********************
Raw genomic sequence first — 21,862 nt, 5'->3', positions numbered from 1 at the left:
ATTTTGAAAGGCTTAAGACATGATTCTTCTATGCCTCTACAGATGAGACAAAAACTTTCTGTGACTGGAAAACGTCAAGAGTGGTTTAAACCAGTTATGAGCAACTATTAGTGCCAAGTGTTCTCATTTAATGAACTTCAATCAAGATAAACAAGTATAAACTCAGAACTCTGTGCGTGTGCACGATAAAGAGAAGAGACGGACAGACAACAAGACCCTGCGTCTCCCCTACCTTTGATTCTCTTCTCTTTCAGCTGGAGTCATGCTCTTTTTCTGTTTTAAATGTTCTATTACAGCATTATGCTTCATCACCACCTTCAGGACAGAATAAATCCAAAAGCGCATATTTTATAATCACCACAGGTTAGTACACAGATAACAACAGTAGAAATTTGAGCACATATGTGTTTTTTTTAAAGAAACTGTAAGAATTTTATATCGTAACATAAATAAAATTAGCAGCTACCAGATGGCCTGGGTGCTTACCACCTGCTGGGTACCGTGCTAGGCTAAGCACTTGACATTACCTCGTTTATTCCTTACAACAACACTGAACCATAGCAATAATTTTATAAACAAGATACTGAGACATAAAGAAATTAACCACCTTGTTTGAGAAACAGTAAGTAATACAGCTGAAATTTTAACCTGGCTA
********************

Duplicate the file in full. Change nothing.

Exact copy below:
Raw genomic sequence first — 21,862 nt, 5'->3', positions numbered from 1 at the left:
ATTTTGAAAGGCTTAAGACATGATTCTTCTATGCCTCTACAGATGAGACAAAAACTTTCTGTGACTGGAAAACGTCAAGAGTGGTTTAAACCAGTTATGAGCAACTATTAGTGCCAAGTGTTCTCATTTAATGAACTTCAATCAAGATAAACAAGTATAAACTCAGAACTCTGTGCGTGTGCACGATAAAGAGAAGAGACGGACAGACAACAAGACCCTGCGTCTCCCCTACCTTTGATTCTCTTCTCTTTCAGCTGGAGTCATGCTCTTTTTCTGTTTTAAATGTTCTATTACAGCATTATGCTTCATCACCACCTTCAGGACAGAATAAATCCAAAAGCGCATATTTTATAATCACCACAGGTTAGTACACAGATAACAACAGTAGAAATTTGAGCACATATGTGTTTTTTTTAAAGAAACTGTAAGAATTTTATATCGTAACATAAATAAAATTAGCAGCTACCAGATGGCCTGGGTGCTTACCACCTGCTGGGTACCGTGCTAGGCTAAGCACTTGACATTACCTCGTTTATTCCTTACAACAACACTGAACCATAGCAATAATTTTATAAACAAGATACTGAGACATAAAGAAATTAACCACCTTGTTTGAGAAACAGTAAGTAATACAGCTGAAATTTTAACCTGGCTA